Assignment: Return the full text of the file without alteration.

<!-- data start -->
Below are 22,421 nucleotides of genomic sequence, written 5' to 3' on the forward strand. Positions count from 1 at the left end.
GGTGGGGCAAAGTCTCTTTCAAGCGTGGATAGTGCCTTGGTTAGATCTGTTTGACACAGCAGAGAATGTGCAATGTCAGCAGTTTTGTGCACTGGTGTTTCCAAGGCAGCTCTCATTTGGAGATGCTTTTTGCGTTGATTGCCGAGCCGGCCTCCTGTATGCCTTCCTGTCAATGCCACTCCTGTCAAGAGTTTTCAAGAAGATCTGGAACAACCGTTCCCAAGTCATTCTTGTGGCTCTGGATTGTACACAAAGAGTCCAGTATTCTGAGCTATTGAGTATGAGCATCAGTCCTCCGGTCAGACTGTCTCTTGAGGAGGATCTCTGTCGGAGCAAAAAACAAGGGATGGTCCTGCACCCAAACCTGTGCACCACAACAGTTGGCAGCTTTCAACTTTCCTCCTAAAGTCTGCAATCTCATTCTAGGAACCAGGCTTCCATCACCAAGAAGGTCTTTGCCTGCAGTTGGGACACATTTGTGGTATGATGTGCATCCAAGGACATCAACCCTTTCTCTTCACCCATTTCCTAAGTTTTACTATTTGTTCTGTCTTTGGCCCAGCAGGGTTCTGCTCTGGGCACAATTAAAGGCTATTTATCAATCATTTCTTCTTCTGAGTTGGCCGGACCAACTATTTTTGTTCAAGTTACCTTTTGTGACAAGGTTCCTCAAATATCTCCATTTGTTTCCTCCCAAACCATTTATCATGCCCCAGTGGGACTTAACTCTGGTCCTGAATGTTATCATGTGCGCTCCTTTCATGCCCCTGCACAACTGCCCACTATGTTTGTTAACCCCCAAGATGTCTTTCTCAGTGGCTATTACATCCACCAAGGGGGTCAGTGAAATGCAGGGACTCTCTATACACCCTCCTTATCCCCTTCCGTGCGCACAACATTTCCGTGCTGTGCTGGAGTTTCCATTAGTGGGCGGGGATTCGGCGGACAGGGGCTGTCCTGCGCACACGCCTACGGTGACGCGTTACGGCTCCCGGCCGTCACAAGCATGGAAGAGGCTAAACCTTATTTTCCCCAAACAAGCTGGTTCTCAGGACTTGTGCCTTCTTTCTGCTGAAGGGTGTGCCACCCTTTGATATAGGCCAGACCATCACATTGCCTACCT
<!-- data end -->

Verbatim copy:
Below are 22,421 nucleotides of genomic sequence, written 5' to 3' on the forward strand. Positions count from 1 at the left end.
GGTGGGGCAAAGTCTCTTTCAAGCGTGGATAGTGCCTTGGTTAGATCTGTTTGACACAGCAGAGAATGTGCAATGTCAGCAGTTTTGTGCACTGGTGTTTCCAAGGCAGCTCTCATTTGGAGATGCTTTTTGCGTTGATTGCCGAGCCGGCCTCCTGTATGCCTTCCTGTCAATGCCACTCCTGTCAAGAGTTTTCAAGAAGATCTGGAACAACCGTTCCCAAGTCATTCTTGTGGCTCTGGATTGTACACAAAGAGTCCAGTATTCTGAGCTATTGAGTATGAGCATCAGTCCTCCGGTCAGACTGTCTCTTGAGGAGGATCTCTGTCGGAGCAAAAAACAAGGGATGGTCCTGCACCCAAACCTGTGCACCACAACAGTTGGCAGCTTTCAACTTTCCTCCTAAAGTCTGCAATCTCATTCTAGGAACCAGGCTTCCATCACCAAGAAGGTCTTTGCCTGCAGTTGGGACACATTTGTGGTATGATGTGCATCCAAGGACATCAACCCTTTCTCTTCACCCATTTCCTAAGTTTTACTATTTGTTCTGTCTTTGGCCCAGCAGGGTTCTGCTCTGGGCACAATTAAAGGCTATTTATCAATCATTTCTTCTTCTGAGTTGGCCGGACCAACTATTTTTGTTCAAGTTACCTTTTGTGACAAGGTTCCTCAAATATCTCCATTTGTTTCCTCCCAAACCATTTATCATGCCCCAGTGGGACTTAACTCTGGTCCTGAATGTTATCATGTGCGCTCCTTTCATGCCCCTGCACAACTGCCCACTATGTTTGTTAACCCCCAAGATGTCTTTCTCAGTGGCTATTACATCCACCAAGGGGGTCAGTGAAATGCAGGGACTCTCTATACACCCTCCTTATCCCCTTCCGTGCGCACAACATTTCCGTGCTGTGCTGGAGTTTCCATTAGTGGGCGGGGATTCGGCGGACAGGGGCTGTCCTGCGCACACGCCTACGGTGACGCGTTACGGCTCCCGGCCGTCACAAGCATGGAAGAGGCTAAACCTTATTTTCCCCAAACAAGCTGGTTCTCAGGACTTGTGCCTTCTTTCTGCTGAAGGGTGTGCCACCCTTTGATATAGGCCAGACCATCACATTGCCTACCT